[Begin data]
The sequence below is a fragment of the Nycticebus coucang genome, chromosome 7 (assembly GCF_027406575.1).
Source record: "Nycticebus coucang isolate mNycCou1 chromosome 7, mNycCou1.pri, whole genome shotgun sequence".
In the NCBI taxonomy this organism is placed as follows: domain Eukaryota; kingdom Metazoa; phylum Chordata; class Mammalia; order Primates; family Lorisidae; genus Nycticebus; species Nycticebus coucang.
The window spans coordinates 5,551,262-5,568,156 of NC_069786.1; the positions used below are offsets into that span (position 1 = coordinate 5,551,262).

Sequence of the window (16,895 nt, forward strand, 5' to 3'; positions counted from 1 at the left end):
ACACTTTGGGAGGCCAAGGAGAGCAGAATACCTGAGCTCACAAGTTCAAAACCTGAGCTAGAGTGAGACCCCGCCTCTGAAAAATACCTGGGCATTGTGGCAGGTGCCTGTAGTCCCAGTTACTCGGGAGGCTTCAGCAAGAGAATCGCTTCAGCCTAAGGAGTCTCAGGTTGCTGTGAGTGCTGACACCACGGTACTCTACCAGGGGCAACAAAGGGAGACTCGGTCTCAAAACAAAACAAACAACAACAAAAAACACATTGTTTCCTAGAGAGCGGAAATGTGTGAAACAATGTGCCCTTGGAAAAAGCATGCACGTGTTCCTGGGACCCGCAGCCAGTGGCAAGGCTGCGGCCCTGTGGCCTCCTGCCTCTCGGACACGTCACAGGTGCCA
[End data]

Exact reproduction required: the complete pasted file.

The sequence below is a fragment of the Nycticebus coucang genome, chromosome 7 (assembly GCF_027406575.1).
Source record: "Nycticebus coucang isolate mNycCou1 chromosome 7, mNycCou1.pri, whole genome shotgun sequence".
In the NCBI taxonomy this organism is placed as follows: domain Eukaryota; kingdom Metazoa; phylum Chordata; class Mammalia; order Primates; family Lorisidae; genus Nycticebus; species Nycticebus coucang.
The window spans coordinates 5,551,262-5,568,156 of NC_069786.1; the positions used below are offsets into that span (position 1 = coordinate 5,551,262).

Sequence of the window (16,895 nt, forward strand, 5' to 3'; positions counted from 1 at the left end):
ACACTTTGGGAGGCCAAGGAGAGCAGAATACCTGAGCTCACAAGTTCAAAACCTGAGCTAGAGTGAGACCCCGCCTCTGAAAAATACCTGGGCATTGTGGCAGGTGCCTGTAGTCCCAGTTACTCGGGAGGCTTCAGCAAGAGAATCGCTTCAGCCTAAGGAGTCTCAGGTTGCTGTGAGTGCTGACACCACGGTACTCTACCAGGGGCAACAAAGGGAGACTCGGTCTCAAAACAAAACAAACAACAACAAAAAACACATTGTTTCCTAGAGAGCGGAAATGTGTGAAACAATGTGCCCTTGGAAAAAGCATGCACGTGTTCCTGGGACCCGCAGCCAGTGGCAAGGCTGCGGCCCTGTGGCCTCCTGCCTCTCGGACACGTCACAGGTGCCA